Daily composites of Suomi NPP VIIRS true-color images [click to play animation]
A Shamal Wind event affected the Persian Gulf and the Arabian Peninsula during the first few days of February 2017, as a strong cold front moved southward across the region. Daily composites of Suomi NPP VIIRS true-color Red/Green/Blue (RGB) images (source: RealEarth) during the 31 January – 05 February period (above) showed blowing dust eventually moving off the coast of Yemen and Oman and across the Gulf of Aden and the Arabian Sea (note the cold frontal arc clouds on 03 February). The strong Shamal winds on 03 February forced a suspension in the Dubai Desert Classic golf tournament the cancellation of Stage 4 of the Tour of Dubai bicycle race (Dubai meteorogram).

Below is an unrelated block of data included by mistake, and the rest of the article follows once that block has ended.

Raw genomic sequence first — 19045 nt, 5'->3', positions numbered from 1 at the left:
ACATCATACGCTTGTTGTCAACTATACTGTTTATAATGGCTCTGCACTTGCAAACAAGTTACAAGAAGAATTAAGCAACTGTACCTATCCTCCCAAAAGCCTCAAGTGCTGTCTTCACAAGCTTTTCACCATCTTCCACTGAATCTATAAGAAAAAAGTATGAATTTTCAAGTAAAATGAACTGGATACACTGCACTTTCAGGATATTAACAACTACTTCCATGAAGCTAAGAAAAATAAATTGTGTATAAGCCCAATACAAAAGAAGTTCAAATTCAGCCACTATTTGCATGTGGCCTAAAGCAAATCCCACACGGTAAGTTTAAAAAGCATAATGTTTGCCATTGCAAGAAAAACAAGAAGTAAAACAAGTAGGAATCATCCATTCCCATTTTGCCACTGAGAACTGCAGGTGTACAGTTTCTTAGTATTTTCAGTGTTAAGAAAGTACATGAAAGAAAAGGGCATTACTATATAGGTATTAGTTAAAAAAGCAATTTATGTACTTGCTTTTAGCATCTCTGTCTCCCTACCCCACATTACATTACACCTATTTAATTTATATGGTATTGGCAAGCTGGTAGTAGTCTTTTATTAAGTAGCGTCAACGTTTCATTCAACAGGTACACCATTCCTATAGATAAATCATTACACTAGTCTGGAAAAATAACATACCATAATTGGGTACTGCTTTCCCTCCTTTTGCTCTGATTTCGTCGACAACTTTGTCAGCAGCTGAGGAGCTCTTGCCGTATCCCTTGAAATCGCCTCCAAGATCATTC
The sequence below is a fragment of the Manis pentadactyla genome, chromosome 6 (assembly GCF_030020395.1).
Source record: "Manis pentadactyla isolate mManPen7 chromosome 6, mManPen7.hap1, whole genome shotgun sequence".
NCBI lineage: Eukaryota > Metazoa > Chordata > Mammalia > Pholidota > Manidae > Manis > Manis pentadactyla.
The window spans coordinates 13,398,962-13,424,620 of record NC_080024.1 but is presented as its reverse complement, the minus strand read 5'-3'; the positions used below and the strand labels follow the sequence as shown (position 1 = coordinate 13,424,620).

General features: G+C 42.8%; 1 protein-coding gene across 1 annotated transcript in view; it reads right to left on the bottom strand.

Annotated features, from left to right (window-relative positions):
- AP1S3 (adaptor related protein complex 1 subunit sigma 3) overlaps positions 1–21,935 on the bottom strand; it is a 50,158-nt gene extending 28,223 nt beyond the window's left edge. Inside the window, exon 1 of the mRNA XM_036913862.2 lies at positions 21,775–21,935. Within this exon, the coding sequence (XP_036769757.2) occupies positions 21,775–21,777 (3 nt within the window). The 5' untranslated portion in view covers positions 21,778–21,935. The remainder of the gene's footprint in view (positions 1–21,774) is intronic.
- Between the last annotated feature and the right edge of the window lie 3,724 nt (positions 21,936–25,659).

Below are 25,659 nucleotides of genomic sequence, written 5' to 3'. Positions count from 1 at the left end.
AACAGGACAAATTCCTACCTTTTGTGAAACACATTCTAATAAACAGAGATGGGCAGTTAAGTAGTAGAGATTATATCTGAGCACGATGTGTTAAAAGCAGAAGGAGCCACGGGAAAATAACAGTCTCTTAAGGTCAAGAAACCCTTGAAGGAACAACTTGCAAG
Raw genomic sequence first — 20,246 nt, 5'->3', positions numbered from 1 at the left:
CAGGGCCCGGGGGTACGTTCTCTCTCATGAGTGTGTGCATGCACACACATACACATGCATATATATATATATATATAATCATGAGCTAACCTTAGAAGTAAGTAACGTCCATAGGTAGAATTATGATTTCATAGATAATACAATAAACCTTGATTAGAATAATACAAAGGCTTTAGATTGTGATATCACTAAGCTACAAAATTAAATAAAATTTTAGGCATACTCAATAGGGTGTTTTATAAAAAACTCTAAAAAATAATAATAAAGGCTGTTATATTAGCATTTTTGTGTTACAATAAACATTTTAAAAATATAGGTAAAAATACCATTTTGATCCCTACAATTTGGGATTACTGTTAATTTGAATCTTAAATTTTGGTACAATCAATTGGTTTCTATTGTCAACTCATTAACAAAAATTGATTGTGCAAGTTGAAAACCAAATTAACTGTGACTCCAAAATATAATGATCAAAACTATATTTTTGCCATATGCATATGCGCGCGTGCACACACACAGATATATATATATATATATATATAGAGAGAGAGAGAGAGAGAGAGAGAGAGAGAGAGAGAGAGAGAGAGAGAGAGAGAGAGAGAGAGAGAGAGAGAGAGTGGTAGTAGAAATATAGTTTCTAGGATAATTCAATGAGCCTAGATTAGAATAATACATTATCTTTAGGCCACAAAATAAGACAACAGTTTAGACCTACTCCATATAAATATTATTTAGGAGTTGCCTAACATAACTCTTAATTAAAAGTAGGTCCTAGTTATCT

The cold air associated with the Shamal wind was especially evident at locations along the Persian Gulf during the 01-04 February period (below) — for example, the daily maximum temperature at Abu Dhabi in the United Arab Emirates on 01 February was 31ºC (88ºF), while it was only 18ºC (64ºF) on 03 February. At Doha in Qatar, their minimum temperature was 9ºC (48ºF) — their all-time minimum is 4ºC (39ºF). Snow fell in the Oman / United Arab Emirates border lands, with 10 cm (3.9 inches) reported at Jabal Jais. In addition to Abu Dhabi, blowing dust/sand also restricted surface visibility to 2 miles or less at locations such as Abumusa Island and Fujairah.
Daily composites of Suomi NPP VIIRS true-color images, with METAR surface observations [click to enlarge]
]]>http://cimss.ssec.wisc.edu/goes/blog/archives/23063/feed0Tule fog in California
http://cimss.ssec.wisc.edu/goes/blog/archives/23023#respondTue, 31 Jan 2017 23:59:07 +0000http://cimss.ssec.wisc.edu/goes/blog/?p=23023